Worldwide CFSR daily climate data since 1979 have been available in SWAT input format on the SWAT website since November 2014 and have already provided almost 30,000 downloads. A similar interpolated version of the CFSR data base is available from Zach Easton and Daniel Fuka at Virginia Tech, from which data have already been downloaded more than 40,000 times. A number of studies have demonstrated the utility of this global daily data base for SWAT applications; however, biases in rainfall estimates have been discovered for several regions. Recent experience shows that the utility of these databases can be increased by application of a bias correction tools that are available on the SWAT and Virginia Tech websites. Contact Dr. Srinivasan (, Dr. Easton (, or Daniel Fuka ( for more information.

SWAT+ Theoretical and User Manual

7 September 2015

A new SWAT manual is under development to support the roll-out of SWAT+. It will contain chapters on all the major component processes simulated by SWAT+ written by expert SWAT users from around the world. In addition, it will include chapters on model sensitivity analysis, calibration, and evaluation. Selected datasets and exercises will also be provided to be used in academic and professional courses. The theoretical and sensitivity/calibration/evaluation components will be provided in both hard-copy and electronic formats, and example datasets and exercises will be available on line to facilitate updates. For more information contact Drs. R. Srinivasan ( or Jeff Arnold (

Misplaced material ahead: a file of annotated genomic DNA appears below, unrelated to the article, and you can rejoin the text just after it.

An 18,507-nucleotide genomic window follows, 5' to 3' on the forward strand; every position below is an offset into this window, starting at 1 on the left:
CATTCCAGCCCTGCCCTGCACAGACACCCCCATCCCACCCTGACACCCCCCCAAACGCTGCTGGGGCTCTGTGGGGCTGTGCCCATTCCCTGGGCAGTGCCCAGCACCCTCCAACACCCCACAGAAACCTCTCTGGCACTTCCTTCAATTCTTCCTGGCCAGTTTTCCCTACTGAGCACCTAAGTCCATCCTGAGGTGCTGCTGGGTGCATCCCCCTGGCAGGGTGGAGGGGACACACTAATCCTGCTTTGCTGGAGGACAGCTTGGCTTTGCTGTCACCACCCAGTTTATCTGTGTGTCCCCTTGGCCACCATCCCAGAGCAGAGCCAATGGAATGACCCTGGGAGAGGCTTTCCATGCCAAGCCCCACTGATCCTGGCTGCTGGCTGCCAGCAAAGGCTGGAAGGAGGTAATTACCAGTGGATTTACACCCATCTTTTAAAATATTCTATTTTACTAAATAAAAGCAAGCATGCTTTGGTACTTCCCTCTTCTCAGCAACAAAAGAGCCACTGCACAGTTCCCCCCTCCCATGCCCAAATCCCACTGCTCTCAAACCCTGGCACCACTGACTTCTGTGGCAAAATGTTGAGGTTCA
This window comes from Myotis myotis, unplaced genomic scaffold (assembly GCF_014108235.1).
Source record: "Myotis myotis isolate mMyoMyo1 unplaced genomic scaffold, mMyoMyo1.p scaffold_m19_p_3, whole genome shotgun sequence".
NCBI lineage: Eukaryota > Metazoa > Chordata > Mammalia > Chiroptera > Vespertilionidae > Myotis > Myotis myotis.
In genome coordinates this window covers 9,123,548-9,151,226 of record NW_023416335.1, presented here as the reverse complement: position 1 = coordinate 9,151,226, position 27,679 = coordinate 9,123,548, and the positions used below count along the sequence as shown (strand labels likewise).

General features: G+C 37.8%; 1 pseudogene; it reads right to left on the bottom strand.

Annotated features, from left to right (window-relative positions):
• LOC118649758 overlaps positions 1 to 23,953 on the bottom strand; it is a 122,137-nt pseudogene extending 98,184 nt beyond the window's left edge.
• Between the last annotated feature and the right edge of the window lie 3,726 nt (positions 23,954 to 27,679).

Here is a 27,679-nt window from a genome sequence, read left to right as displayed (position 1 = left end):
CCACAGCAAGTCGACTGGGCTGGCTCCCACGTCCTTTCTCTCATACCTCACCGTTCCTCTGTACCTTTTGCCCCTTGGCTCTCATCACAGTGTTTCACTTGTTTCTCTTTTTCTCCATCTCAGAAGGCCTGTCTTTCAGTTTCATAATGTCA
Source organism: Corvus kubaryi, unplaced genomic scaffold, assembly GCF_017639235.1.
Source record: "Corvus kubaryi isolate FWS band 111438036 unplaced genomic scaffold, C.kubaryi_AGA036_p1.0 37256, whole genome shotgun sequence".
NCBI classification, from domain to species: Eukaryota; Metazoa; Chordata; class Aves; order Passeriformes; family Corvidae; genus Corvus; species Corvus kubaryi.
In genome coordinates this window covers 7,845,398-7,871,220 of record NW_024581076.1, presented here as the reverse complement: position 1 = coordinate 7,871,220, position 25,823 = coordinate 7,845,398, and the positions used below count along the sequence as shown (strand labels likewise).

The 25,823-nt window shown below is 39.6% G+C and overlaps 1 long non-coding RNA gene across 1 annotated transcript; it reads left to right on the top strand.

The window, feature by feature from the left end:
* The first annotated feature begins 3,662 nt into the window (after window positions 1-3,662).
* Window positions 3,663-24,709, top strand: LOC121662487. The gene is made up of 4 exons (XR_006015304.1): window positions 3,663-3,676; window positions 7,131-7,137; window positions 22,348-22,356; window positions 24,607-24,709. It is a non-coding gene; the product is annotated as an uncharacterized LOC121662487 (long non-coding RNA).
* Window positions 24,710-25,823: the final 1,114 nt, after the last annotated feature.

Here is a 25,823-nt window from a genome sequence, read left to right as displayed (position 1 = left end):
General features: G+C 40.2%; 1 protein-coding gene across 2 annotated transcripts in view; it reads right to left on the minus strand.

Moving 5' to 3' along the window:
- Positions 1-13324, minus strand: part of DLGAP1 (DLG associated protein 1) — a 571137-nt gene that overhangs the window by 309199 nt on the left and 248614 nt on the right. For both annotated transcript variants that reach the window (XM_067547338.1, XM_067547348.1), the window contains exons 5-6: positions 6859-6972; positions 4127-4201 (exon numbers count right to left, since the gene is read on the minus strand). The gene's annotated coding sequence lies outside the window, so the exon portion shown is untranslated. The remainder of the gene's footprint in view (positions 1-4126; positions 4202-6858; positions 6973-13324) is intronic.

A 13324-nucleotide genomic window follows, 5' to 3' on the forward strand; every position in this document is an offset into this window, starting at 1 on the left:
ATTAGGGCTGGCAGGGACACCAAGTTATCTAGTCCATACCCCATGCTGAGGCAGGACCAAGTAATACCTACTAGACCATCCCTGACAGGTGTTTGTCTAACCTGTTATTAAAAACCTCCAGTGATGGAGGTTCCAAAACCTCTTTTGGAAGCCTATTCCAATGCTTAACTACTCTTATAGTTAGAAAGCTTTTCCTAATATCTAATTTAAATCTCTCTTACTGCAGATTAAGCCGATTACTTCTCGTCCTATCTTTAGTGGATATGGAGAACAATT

31 August 2015

A new modular version of SWAT, SWAT+, is under development! The new version will have a much-improved modular design and input file structure to facilitate addition of new and improved algorithms and subroutines. The simplified structure will be easier for users and developers to understand, and it should stimulate exchange of algorithms with other models. The new SWAT code and associated software should be available on the SWAT website before the 2016 International SWAT Conference in Beijing.

There will be a special session at the upcoming Purdue Conference, Oct. 14-16, covering the new SWAT code, input/output file structure, test datasets and a developers’ interface.

For more information contact Dr. Jeff Arnold (

SWAT Version Control

24 August 2015

JAVA Forge has been selected for SWAT version control. The site will include all SWAT revisions, notes, and the code for each model version. It can be obtained at: Any SWAT user can become a Java Forge member, create a login, and contact Nancy Sammons ( for access to the SWAT site

SWATlite for the World

17 August 2015

Because of SWATlite’s simplified input requirements and speed of execution, it is being used to simulate subbasin hydrology and soil erosion for the entire world. Preliminary runs for the major continents have already been executed, and the project can serve as a foundation for more complex analyses using the complete full SWAT model. Contact Dr. Srinivasan ( for more information.

  • Land use: available at 30 m and larger grids.
  • Digital elevation: USGS, 1 km resolution.
  • Daily weather: generated from CFSR.
  • Soils: FAO, 1:1 million.